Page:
COVID-19 serology point-of-care tests
Important information about the use of COVID-19 point-of-care tests.
Serology point-of-care tests are not the same as rapid antigen point-of-care tests. To find out more information on rapid antigen point-of-care tests see COVID-19 point-of-care tests.
COVID-19 serology point-of-care tests can detect human antibodies that are produced in the days or weeks after a person is infected with the SARS-CoV-2 virus or received a vaccination. These tests are usually presented in a small plastic cassette, similar to pregnancy tests, and require a blood specimen for testing.
Note: Some states and territories have prohibited or restricted use of serology point-of-care tests. Please visit the relevant government website for further information.
A number of COVID-19 serology point-of-care tests have been approved by the Therapeutic Goods Administration (TGA) subject to conditions, including restrictions on who can obtain them. The TGA is conducting a post-market review of all approved COVID-19 serology point-of-care tests to verify their performance and inform their best use. The Department of Health has engaged the Peter Doherty Institute to assist in the post-market validation of these tests.
- COVID-19 serology point-of-care tests cannot determine whether a person is infectious.
- COVID-19 serology point-of-care tests are not able to detect if a person has been recently infected.
- Management of an effective COVID-19 response relies on accurate reporting of COVID-19 infections from all facilities that offer testing.
- It is illegal to supply or advertise these COVID-19 serology point-of-care tests as self-tests or home use tests in Australia.
Offering point-of-care serology services
COVID-19 serology point-of-care tests cannot be advertised to consumers. There are also obligations for any advertisements directed to health professionals. See complying with advertising requirements for further information.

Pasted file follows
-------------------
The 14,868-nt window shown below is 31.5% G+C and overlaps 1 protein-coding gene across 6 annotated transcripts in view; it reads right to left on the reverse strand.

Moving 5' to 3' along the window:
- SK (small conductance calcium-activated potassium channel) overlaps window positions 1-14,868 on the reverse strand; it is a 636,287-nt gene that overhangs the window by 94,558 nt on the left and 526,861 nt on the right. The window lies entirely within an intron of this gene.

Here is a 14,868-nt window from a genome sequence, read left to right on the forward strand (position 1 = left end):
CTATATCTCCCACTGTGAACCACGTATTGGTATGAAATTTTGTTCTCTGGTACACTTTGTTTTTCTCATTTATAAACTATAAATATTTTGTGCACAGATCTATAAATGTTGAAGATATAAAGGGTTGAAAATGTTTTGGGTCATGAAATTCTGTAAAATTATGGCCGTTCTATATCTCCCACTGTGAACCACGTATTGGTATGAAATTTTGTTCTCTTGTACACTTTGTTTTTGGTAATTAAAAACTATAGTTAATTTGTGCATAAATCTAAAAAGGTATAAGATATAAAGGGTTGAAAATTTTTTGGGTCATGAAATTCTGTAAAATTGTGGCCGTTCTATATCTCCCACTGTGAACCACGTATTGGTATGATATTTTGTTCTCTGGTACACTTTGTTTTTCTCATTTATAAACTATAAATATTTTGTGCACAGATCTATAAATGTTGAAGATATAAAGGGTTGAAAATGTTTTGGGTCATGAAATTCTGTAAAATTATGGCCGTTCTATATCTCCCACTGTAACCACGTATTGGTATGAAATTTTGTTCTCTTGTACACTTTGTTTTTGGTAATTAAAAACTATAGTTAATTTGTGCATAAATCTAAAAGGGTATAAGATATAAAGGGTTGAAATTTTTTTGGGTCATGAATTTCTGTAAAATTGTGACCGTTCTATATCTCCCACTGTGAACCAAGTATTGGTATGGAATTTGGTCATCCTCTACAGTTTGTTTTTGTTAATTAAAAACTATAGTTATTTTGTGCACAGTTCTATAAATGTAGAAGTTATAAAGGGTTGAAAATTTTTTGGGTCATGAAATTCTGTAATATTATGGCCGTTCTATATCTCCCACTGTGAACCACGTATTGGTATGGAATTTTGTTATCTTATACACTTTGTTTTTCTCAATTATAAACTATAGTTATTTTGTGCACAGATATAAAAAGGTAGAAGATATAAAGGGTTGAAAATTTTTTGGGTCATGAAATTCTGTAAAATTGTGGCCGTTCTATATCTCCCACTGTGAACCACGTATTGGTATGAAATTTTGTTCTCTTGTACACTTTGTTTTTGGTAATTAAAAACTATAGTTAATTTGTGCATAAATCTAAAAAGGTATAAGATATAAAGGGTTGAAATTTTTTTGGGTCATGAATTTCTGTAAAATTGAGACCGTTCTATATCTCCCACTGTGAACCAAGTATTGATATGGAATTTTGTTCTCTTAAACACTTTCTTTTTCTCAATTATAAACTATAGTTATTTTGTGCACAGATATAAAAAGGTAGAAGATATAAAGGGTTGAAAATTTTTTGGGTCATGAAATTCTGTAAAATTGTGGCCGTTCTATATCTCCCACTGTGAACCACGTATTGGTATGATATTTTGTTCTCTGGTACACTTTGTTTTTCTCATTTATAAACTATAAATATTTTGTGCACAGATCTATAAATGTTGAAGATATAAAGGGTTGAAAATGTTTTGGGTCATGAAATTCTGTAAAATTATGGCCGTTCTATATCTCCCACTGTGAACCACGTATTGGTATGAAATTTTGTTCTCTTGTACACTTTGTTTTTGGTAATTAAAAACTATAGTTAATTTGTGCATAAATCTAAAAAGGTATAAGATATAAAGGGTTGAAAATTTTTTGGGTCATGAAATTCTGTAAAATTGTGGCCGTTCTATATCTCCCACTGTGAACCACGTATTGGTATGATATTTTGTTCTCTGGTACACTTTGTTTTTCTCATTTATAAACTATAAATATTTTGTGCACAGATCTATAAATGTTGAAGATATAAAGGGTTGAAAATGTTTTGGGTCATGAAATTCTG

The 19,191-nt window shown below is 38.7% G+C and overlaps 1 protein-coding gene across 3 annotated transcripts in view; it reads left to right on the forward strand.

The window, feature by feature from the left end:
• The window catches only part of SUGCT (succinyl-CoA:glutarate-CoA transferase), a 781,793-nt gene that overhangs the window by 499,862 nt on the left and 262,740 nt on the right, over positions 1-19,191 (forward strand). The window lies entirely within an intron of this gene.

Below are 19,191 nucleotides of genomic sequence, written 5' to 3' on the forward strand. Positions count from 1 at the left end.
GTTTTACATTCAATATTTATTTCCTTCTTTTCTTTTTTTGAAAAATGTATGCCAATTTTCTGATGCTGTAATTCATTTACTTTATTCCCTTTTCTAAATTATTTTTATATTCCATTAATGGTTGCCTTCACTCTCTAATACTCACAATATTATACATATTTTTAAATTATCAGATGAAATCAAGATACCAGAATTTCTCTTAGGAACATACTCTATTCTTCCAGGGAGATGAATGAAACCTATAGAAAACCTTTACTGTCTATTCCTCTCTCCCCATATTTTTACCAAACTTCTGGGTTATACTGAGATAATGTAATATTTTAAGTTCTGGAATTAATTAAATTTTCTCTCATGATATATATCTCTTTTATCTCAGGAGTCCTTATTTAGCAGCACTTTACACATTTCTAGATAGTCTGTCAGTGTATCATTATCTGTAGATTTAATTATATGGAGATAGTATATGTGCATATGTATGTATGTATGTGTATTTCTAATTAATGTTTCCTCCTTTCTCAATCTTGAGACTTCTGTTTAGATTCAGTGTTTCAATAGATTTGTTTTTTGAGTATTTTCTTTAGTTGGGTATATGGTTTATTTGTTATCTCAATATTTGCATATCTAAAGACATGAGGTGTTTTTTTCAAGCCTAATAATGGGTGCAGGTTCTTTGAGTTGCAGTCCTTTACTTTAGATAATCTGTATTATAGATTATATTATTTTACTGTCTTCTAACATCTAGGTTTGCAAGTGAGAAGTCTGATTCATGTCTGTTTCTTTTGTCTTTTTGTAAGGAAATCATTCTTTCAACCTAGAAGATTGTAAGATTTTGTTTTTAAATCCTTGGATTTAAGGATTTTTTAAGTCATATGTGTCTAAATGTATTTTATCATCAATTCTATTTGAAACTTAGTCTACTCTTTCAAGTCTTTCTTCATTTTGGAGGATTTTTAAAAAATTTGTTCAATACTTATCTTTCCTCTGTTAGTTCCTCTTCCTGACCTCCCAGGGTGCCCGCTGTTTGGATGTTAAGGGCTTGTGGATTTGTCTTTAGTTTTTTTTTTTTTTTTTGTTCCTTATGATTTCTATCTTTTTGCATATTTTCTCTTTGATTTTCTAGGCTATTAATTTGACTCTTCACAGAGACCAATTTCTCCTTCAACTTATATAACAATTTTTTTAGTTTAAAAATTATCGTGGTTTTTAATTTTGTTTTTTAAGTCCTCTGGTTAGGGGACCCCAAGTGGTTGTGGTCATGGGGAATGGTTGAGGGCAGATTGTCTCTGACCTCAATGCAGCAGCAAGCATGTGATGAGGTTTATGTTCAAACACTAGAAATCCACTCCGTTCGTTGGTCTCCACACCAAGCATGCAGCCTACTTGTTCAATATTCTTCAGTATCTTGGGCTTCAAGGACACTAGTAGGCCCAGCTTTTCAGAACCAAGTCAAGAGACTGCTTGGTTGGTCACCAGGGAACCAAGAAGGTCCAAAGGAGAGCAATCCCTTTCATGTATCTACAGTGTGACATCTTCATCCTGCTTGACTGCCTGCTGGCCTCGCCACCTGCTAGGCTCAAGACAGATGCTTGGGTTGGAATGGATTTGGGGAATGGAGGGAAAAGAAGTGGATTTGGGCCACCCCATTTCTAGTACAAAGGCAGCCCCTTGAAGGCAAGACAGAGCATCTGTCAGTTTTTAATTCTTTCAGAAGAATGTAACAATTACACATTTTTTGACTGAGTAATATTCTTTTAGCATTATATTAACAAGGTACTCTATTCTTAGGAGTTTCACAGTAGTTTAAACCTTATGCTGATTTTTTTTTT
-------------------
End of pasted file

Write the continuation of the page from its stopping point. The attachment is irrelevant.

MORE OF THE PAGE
A significant risk in serology point-of-care testing relates to misinterpretation of the result. Accurate identification of a COVID-19 infection based on serology results requires an understanding of how the antibody response develops with time, and how there is a significant lag time between infection and the development of antibodies. All point-of-care serology tests currently available in Australia detect IgM and/or IgG antibodies that develop in response to an infection with the SARS-CoV-2 virus. These tests do not detect the SARS-CoV-2 virus itself. This is important because, while these tests can detect if a person has been exposed to the SARS-CoV-2 virus, they cannot determine whether a person is currently infectious or has recently been infected with the virus.
Positive serology point-of-care result
A positive IgM, IgG and/or IgA serology result indicates that a person has been exposed to the SARS-CoV-2 virus. It is possible that the person has a current COVID-19 infection and is potentially infectious. In a symptomatic person, a positive result may be sufficient to presume infection with COVID-19 but this should be confirmed by laboratory testing. Current Communicable Diseases Network Australia guidelines for further testing and self-isolation should be followed.
Negative serology point-of-care result
It can take up to two weeks, or even longer, for a serology point-of-care test to detect antibodies that are produced in response to a viral infection or following vaccination. It is recommended that COVID-19 serology point-of-care tests should not be used until at least two weeks post onset of symptoms. A negative IgM, IgG and/or IgA serology result cannot rule out a current COVID-19 infection. This is particularly true if a patient has no symptoms or has had symptoms for less than two weeks.
Note: The ability of serology tests to accurately detect exposure to the SARS-CoV-2 relies on their sensitivity and specificity, which can vary significantly between different assays. Serology tests can be cross-reactive and detect antibodies produced in other infections. For example, less severe seasonal coronaviruses circulating in the community can induce antibodies that cross-react in a COVID-19 test to produce false-positive results. Serology tests can also fail to detect COVID-19 if testing is performed in the acute phase of the infection prior to the development of detectable antibodies.